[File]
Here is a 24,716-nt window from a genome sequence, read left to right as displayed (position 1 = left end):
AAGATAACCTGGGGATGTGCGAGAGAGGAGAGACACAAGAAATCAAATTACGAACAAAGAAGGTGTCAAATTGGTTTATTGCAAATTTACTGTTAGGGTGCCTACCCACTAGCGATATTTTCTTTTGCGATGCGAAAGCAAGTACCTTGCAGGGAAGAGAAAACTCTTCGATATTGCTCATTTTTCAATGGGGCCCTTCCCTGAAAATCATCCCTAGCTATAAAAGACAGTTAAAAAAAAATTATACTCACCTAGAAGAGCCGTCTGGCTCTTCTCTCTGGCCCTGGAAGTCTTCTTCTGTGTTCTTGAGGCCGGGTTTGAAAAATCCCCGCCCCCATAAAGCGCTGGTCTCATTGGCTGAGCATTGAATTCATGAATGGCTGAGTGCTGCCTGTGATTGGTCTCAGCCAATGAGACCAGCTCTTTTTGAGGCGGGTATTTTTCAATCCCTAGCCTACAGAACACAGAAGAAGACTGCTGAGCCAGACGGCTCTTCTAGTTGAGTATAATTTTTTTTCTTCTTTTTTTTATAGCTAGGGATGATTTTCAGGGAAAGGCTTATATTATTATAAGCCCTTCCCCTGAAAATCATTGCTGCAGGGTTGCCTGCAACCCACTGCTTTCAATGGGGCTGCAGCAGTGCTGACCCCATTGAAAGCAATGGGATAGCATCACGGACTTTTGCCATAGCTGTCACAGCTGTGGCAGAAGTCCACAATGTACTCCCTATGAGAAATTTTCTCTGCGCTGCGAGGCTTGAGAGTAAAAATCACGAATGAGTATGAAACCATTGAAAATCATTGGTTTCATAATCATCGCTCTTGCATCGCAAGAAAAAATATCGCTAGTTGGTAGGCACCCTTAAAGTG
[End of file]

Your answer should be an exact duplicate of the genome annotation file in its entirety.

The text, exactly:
Here is a 24,716-nt window from a genome sequence, read left to right as displayed (position 1 = left end):
AAGATAACCTGGGGATGTGCGAGAGAGGAGAGACACAAGAAATCAAATTACGAACAAAGAAGGTGTCAAATTGGTTTATTGCAAATTTACTGTTAGGGTGCCTACCCACTAGCGATATTTTCTTTTGCGATGCGAAAGCAAGTACCTTGCAGGGAAGAGAAAACTCTTCGATATTGCTCATTTTTCAATGGGGCCCTTCCCTGAAAATCATCCCTAGCTATAAAAGACAGTTAAAAAAAAATTATACTCACCTAGAAGAGCCGTCTGGCTCTTCTCTCTGGCCCTGGAAGTCTTCTTCTGTGTTCTTGAGGCCGGGTTTGAAAAATCCCCGCCCCCATAAAGCGCTGGTCTCATTGGCTGAGCATTGAATTCATGAATGGCTGAGTGCTGCCTGTGATTGGTCTCAGCCAATGAGACCAGCTCTTTTTGAGGCGGGTATTTTTCAATCCCTAGCCTACAGAACACAGAAGAAGACTGCTGAGCCAGACGGCTCTTCTAGTTGAGTATAATTTTTTTTCTTCTTTTTTTTATAGCTAGGGATGATTTTCAGGGAAAGGCTTATATTATTATAAGCCCTTCCCCTGAAAATCATTGCTGCAGGGTTGCCTGCAACCCACTGCTTTCAATGGGGCTGCAGCAGTGCTGACCCCATTGAAAGCAATGGGATAGCATCACGGACTTTTGCCATAGCTGTCACAGCTGTGGCAGAAGTCCACAATGTACTCCCTATGAGAAATTTTCTCTGCGCTGCGAGGCTTGAGAGTAAAAATCACGAATGAGTATGAAACCATTGAAAATCATTGGTTTCATAATCATCGCTCTTGCATCGCAAGAAAAAATATCGCTAGTTGGTAGGCACCCTTAAAGTG